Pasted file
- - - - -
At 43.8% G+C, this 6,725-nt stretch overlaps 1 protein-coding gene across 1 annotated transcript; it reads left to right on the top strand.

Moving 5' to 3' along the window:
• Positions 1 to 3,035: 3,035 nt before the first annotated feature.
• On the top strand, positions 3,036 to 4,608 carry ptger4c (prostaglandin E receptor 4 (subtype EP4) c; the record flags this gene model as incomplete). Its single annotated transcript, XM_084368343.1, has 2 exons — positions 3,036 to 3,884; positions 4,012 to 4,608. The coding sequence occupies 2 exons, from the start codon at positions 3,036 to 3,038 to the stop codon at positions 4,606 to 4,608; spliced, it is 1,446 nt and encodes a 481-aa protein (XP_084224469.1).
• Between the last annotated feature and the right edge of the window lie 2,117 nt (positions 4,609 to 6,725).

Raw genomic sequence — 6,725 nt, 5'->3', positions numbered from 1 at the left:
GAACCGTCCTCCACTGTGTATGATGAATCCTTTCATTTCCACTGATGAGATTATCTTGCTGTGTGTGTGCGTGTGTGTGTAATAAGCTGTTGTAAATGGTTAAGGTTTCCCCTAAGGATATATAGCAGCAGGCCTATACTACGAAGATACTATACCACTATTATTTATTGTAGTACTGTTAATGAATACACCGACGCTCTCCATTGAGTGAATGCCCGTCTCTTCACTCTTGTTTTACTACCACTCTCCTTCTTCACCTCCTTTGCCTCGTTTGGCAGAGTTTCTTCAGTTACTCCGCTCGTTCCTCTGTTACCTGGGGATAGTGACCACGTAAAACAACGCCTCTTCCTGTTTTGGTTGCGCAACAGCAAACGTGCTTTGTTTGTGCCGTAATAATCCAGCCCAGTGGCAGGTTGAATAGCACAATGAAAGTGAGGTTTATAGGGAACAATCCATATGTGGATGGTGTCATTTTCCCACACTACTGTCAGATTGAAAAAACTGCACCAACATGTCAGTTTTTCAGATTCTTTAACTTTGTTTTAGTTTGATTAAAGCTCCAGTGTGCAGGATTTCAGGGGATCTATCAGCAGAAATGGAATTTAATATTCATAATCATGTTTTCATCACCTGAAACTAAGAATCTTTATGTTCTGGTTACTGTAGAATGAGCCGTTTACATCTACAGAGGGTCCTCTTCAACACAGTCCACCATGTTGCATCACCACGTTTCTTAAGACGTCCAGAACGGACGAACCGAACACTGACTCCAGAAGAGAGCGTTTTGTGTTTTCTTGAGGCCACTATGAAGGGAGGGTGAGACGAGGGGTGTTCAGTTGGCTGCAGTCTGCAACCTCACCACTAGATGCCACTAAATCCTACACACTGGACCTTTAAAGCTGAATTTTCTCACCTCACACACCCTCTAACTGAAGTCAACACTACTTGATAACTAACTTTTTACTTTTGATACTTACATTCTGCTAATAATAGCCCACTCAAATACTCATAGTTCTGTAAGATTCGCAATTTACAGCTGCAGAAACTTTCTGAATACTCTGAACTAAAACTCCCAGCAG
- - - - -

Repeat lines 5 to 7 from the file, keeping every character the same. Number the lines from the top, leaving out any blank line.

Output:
• Between the last annotated feature and the right edge of the window lie 2,117 nt (positions 4,609 to 6,725).

Raw genomic sequence — 6,725 nt, 5'->3', positions numbered from 1 at the left:
GAACCGTCCTCCACTGTGTATGATGAATCCTTTCATTTCCACTGATGAGATTATCTTGCTGTGTGTGTGCGTGTGTGTGTAATAAGCTGTTGTAAATGGTTAAGGTTTCCCCTAAGGATATATAGCAGCAGGCCTATACTACGAAGATACTATACCACTATTATTTATTGTAGTACTGTTAATGAATACACCGACGCTCTCCATTGAGTGAATGCCCGTCTCTTCACTCTTGTTTTACTACCACTCTCCTTCTTCACCTCCTTTGCCTCGTTTGGCAGAGTTTCTTCAGTTACTCCGCTCGTTCCTCTGTTACCTGGGGATAGTGACCACGTAAAACAACGCCTCTTCCTGTTTTGGTTGCGCAACAGCAAACGTGCTTTGTTTGTGCCGTAATAATCCAGCCCAGTGGCAGGTTGAATAGCACAATGAAAGTGAGGTTTATAGGGAACAATCCATATGTGGATGGTGTCATTTTCCCACACTACTGTCAGATTGAAAAAACTGCACCAACATGTCAGTTTTTCAGATTCTTTAACTTTGTTTTAGTTTGATTAAAGCTCCAGTGTGCAGGATTTCAGGGGATCTATCAGCAGAAATGGAATTTAATATTCATAATCATGTTTTCATCACCTGAAACTAAGAATCTTTATGTTCTGGTTACTGTAGAATGAGCCGTTTACATCTACAGAGGGTCCTCTTCAACACAGTCCACCATGTTGCATCACCACGTTTCTTAAGACGTCCAGAACGGACGAACCGAACACTGACTCCAGAAGAGAGCGTTTTGTGTTTTCTTGAGGCCACTATGAAGGGAGGGTGAGACGAGGGGTGTTCAGTTGGCTGCAGTCTGCAACCTCACCACTAGATGCCACTAAATCCTACACACTGGACCTTTAAAGCTGAATTTTCTCACCTCACACACCCTCTAACTGAAGTCAACACTACTTGATAACTAACTTTTTACTTTTGATACTTACATTCTGCTAATAATAGCCCACTCAAATACTCATAGTTCTGTAAGATTCGCAATTTACAGCTGCAGAAACTTTCTGAATACTCTGAACTAAAACTCCCAGCAG